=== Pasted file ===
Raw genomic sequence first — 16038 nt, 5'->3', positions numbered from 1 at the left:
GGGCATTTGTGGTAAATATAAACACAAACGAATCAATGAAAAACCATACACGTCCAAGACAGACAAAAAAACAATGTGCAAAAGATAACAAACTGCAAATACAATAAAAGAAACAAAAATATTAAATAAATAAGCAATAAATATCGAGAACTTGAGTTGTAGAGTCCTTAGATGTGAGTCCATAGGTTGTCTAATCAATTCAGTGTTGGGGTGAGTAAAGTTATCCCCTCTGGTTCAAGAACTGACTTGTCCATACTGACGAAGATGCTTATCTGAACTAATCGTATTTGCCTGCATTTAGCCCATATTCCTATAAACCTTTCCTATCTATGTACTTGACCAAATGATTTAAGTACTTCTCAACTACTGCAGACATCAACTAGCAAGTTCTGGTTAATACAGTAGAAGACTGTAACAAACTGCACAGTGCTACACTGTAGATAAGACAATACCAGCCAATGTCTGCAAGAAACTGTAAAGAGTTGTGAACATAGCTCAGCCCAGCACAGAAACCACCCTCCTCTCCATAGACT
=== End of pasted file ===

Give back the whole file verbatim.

Raw genomic sequence first — 16038 nt, 5'->3', positions numbered from 1 at the left:
GGGCATTTGTGGTAAATATAAACACAAACGAATCAATGAAAAACCATACACGTCCAAGACAGACAAAAAAACAATGTGCAAAAGATAACAAACTGCAAATACAATAAAAGAAACAAAAATATTAAATAAATAAGCAATAAATATCGAGAACTTGAGTTGTAGAGTCCTTAGATGTGAGTCCATAGGTTGTCTAATCAATTCAGTGTTGGGGTGAGTAAAGTTATCCCCTCTGGTTCAAGAACTGACTTGTCCATACTGACGAAGATGCTTATCTGAACTAATCGTATTTGCCTGCATTTAGCCCATATTCCTATAAACCTTTCCTATCTATGTACTTGACCAAATGATTTAAGTACTTCTCAACTACTGCAGACATCAACTAGCAAGTTCTGGTTAATACAGTAGAAGACTGTAACAAACTGCACAGTGCTACACTGTAGATAAGACAATACCAGCCAATGTCTGCAAGAAACTGTAAAGAGTTGTGAACATAGCTCAGCCCAGCACAGAAACCACCCTCCTCTCCATAGACT